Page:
There are some studies, decorticate kitten studies particularly (as unpleasant as that may sound), suggesting that much of the visual field processing is retained without the visual cortex. However, this effect is not as prominent in mature decorticate cats presumably because of the hardwired dependency of thalamic function on cortical processing in adult cats.

    In fact, in these animals the volume of the cortex is very small in proportion to the interbrain size.
    This difference between cortical volume and interbrain size supports a distinction suggested by the relative factors effecting cortical evolution among species divergent from humanity. While researching brain evolution for a book I wrote a few years ago, it became clear to me that the cortical development among animals ancestral to humans might have been compelled by a disparity in their sensory acuity. In a nutshell, ancestral animals, akin to contemporary primates, may not have had the sensory acuity of the predators they likely encountered as the protection of their receding African rainforests surrendered to the perils of what may have been a rapidly expanding continental savannah. Consequently, our animal ancestors were probably compelled to reason beyond the limitation of their sensory to survive and compete against faster, stealthier, sensory superior animals.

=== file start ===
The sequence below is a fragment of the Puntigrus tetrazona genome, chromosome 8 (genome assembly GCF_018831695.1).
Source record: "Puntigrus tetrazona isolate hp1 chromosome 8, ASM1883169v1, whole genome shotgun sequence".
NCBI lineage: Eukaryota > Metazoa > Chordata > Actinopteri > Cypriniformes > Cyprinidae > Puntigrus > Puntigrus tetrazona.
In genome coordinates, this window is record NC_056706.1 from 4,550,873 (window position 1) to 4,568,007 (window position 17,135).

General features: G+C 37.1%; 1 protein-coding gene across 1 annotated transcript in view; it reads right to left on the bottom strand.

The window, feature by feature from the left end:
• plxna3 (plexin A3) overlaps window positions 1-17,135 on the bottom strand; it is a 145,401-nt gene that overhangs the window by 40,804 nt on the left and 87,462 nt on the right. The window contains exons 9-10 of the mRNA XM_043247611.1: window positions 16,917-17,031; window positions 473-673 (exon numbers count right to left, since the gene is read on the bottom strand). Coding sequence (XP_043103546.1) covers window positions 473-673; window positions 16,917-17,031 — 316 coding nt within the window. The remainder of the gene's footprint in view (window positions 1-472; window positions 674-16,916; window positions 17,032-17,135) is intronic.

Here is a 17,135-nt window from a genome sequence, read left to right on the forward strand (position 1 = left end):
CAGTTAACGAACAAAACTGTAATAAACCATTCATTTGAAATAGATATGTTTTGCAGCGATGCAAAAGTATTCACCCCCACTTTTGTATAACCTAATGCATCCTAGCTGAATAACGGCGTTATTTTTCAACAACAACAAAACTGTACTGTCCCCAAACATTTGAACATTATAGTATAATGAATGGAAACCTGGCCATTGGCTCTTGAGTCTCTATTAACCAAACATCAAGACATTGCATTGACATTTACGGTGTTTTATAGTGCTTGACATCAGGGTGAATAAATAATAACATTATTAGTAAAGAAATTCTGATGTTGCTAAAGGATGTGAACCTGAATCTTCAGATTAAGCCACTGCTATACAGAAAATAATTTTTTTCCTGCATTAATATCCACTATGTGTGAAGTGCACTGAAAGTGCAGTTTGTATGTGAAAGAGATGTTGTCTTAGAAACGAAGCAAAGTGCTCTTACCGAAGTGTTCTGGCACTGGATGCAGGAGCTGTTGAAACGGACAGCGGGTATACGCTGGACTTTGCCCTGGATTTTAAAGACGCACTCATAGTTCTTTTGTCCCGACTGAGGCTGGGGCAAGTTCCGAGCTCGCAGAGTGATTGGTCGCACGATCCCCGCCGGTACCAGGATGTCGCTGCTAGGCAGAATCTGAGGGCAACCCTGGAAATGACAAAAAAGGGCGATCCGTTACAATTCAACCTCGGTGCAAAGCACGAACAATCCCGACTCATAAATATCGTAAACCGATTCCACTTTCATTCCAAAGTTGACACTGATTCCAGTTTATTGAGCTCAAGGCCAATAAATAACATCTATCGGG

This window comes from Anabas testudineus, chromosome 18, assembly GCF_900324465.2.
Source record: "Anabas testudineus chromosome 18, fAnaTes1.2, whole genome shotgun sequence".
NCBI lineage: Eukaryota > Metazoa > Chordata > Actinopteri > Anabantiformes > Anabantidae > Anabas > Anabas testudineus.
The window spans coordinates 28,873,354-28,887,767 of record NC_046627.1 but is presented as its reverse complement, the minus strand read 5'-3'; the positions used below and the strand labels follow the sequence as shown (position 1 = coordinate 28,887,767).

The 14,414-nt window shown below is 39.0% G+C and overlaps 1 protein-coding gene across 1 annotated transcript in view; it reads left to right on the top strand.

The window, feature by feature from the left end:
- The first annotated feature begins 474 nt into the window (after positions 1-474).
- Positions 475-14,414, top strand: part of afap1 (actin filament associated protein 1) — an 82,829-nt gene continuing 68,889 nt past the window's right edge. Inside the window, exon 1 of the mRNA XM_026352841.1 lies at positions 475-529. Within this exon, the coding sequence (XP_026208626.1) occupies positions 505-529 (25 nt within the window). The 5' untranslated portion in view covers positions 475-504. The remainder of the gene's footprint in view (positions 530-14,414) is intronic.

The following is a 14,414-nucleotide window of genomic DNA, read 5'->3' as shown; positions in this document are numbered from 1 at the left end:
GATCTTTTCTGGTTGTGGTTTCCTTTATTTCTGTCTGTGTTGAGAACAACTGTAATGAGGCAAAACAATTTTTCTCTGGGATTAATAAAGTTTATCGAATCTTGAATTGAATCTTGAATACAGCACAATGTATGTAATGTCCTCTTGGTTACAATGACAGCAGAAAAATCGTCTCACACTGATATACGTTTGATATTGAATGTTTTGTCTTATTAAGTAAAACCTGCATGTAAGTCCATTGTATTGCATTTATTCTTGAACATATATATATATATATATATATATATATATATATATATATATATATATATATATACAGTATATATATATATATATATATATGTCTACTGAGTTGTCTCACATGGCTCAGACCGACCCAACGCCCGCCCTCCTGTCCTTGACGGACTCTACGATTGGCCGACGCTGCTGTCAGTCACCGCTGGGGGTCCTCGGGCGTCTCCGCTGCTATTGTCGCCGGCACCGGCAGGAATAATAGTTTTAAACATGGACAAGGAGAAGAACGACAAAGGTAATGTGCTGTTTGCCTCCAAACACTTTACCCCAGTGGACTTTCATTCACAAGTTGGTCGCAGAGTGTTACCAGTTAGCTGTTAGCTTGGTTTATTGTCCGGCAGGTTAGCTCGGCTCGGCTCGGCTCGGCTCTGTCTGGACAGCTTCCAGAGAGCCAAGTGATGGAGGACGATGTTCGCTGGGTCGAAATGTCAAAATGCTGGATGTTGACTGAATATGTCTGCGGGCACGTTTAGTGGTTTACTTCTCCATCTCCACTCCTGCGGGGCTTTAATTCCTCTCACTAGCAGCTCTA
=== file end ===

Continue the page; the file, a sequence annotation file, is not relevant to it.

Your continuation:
Some believe that the differences in diet (as suggested by fossil teeth evidence) influenced the differences they discovered in brain size between primitive co-existent primate families. While some early primates may have been herbivores, some researchers believed that our ancestral primates began to eat meat and that this steady diet of protein enhanced their brain development. What these researchers failed to consider is the amount of reasoning and brainpower essential to procuring and maintaining a diet of meat compared to that required to obtain leaves, nuts, and roots. Essentially, when our ancestral primates began to eat meat, they had to reason how to compete with other, more skilled meat-eating animals to safely procure and maintain a source of sustenance that probably resisted being that source vigorously.